The castaway is one of many skills that are unique to parkour. The idea of flipping from your hands, past your feet, over your hands again, and landing on your feet after rotating within arms length of a rail or ledge, is simply absurd by the standards of all other acrobatic pursuits. The level of movement efficiency that this skill has been pushed to in recent years is staggering. Literal children are hitting castaways on ledges far too small for most of us to cast, let alone pull an entire flip off of our hands. Dominick Hughes is one of the athletes pushing the envelope of the castaway, hitting the skill at a measly height of 11 inches from the ground, working new variations like elbow-casts and hands-to-hands castaways, and even single arm casts. I asked Dominick for a few tips on this increasingly popular skill, and here’s what he had to share.
1: Use your hips!
You know your hip bone? Put the ledge or bar just below your hip bone. If your ledge is above your hip bone, you’re gonna smash it against the object.
2) Use your thumbs!
Put them around the edge of the object. Some people put their hand flat on a ledge, but the thumb prevents you from slipping. A flat hand just isn't stable. Honestly whenever I see people casting with flat palms, I wonder how they can even commit to the castaway.
3) Bend your knees!
Knowing how and when to bend your knees for this skill is incredibly important. Some people will try to cast with straight legs, and you end up trying to force the skill with very little generated momentum, and your upper body will be forced to do most of the work, causing low landings and slow rotation. Bend your knees while you’re arching your back. Once you’ve completed the initial cast with bent knees and are coming in for the “snap,” straighten your knees as quickly as you can. This straightening is what pops you off of and away from the object. After this snap, your knees will bend once more for the tuck, increasing the speed of your rotation. So bend your knees, straighten, and bend again. Otherwise your rotation is slow and will only be generated by your upper body. This is one of the most important tips for advancing your castaway to lower surfaces.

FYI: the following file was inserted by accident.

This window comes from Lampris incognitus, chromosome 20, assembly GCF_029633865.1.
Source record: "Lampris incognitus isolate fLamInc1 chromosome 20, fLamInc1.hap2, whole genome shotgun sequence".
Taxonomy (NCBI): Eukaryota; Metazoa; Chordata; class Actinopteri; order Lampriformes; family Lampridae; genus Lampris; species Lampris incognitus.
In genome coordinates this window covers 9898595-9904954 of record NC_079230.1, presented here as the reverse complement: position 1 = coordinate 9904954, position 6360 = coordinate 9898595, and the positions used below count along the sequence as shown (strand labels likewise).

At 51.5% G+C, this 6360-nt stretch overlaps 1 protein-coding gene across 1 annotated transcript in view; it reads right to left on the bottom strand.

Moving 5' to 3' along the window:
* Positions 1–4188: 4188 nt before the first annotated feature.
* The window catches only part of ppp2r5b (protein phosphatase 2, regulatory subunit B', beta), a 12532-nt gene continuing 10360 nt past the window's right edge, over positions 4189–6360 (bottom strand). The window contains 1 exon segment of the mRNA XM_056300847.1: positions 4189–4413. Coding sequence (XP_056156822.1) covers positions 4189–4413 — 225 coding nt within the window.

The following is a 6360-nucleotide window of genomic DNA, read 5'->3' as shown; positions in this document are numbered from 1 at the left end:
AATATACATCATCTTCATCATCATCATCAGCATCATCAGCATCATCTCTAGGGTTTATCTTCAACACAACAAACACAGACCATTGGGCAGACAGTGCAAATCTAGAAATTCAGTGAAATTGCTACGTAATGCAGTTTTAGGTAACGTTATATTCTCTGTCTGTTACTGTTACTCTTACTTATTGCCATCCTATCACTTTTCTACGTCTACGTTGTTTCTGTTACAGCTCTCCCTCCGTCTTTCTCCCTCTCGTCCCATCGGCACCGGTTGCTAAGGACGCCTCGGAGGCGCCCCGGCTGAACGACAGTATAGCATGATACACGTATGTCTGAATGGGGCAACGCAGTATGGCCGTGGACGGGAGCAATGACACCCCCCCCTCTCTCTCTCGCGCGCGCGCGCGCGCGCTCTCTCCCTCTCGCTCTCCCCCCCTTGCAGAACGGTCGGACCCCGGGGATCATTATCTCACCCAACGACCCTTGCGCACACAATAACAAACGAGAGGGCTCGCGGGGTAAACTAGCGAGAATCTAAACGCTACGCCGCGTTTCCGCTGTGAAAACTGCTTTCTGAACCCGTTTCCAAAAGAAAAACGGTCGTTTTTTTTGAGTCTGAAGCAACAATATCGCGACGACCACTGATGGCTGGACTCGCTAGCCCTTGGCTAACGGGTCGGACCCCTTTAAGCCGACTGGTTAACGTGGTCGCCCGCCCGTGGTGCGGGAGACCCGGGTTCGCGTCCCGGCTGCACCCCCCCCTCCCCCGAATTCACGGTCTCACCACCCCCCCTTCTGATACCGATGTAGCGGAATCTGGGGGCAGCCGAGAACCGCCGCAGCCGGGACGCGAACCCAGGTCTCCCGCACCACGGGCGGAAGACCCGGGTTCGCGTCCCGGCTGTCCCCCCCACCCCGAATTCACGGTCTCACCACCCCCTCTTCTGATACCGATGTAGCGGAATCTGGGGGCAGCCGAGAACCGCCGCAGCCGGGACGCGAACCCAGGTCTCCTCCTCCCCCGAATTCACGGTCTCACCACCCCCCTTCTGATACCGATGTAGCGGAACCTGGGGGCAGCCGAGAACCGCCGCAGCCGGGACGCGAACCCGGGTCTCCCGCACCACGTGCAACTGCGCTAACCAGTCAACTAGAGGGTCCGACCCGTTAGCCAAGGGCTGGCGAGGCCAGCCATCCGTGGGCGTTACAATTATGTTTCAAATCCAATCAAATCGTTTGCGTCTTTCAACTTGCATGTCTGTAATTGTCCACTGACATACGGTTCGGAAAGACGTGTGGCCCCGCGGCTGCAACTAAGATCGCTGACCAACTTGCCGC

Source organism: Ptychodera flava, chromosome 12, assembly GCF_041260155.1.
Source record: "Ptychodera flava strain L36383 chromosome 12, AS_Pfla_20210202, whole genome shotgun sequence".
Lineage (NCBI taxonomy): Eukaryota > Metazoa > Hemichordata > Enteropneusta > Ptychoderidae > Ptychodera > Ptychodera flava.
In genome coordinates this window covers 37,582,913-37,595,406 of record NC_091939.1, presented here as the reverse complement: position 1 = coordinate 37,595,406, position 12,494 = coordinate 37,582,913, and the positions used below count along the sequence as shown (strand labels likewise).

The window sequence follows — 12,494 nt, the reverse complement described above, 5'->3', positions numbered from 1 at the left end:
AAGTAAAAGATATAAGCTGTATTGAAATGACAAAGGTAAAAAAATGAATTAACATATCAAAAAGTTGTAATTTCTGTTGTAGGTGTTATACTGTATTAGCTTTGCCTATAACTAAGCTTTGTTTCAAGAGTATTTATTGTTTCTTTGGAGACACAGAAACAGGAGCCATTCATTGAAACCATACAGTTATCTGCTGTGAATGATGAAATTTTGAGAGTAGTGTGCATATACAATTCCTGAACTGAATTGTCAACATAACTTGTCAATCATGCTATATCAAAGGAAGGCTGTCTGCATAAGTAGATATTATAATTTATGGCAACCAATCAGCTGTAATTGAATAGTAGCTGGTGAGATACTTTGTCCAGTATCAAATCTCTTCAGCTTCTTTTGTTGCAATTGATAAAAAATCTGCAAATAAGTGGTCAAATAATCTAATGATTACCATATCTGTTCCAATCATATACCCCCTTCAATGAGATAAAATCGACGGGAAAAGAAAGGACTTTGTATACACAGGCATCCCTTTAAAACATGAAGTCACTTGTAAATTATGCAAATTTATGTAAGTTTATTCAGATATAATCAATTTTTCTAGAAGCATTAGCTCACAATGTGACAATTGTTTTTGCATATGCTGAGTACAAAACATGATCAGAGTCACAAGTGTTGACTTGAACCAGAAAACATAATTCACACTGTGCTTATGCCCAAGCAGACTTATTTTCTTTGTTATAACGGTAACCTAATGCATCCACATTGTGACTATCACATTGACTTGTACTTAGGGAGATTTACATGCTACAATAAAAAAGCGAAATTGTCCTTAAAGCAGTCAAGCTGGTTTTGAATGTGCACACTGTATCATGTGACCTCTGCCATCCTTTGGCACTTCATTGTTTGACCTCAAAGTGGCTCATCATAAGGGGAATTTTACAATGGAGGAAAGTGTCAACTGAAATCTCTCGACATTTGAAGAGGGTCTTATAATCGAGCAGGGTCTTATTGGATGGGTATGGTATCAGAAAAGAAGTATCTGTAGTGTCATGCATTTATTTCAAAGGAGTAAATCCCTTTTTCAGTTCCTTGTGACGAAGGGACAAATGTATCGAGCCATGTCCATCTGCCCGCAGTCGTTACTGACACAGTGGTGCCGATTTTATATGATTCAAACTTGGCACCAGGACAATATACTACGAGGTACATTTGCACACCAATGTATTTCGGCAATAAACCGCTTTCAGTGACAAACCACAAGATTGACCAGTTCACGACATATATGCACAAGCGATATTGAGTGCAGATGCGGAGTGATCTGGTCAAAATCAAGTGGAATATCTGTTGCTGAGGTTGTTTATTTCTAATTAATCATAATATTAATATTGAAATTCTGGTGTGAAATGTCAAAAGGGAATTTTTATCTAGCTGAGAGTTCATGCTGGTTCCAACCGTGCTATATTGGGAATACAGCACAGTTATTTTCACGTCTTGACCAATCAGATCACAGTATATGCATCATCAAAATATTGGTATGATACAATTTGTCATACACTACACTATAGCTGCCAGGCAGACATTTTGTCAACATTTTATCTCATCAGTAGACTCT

4) Bend Your Elbows!
There’s a tendency athletes have when they first start learning castaways, to either keep their arms straight, or allow their elbow to bend backwards toward their torso. Keep your elbows turned outward! If you watch my elbow casts, my elbows travel away from each other like scissors on the object, this should be the case in all castaways, as it allows for a harder, faster push and more powerful rotation.
5) Head position!
If you look at Shawn Bautista or Alfred Scott’s head position in castaways, kong gainers, back tucks, etc. their head is in their crotch. This helps with your rotation speed, but is one of the more difficult tips to master, because it’s so natural to want to look back and see where you’re traveling. Resist the temptation! When I’m doing low castaways I always try to look at the object I’m taking off of. Practicing standing back tucks with good head position, chin to chest, can be very helpful.
An additional note from Dominick: Castaways are a skill that relies highly on your speed and strength, and are so physically demanding that they can even be used on their own as a workout. Keep this in mind, if you’ve achieved the skill but are having trouble taking it lower, you may be lacking strength. Take some time away from the skill itself and work on building the muscle necessary for creating explosive momentum off of your hands.
So, if you’re one of those kids striving for the lowest castaway of all time, wanting to do vertical wall castaways with Shawn Bautista, or if you’re just trying to work up the confidence to throw castaway into a pit for the first time, try these tips from Dominick. They may make all the difference.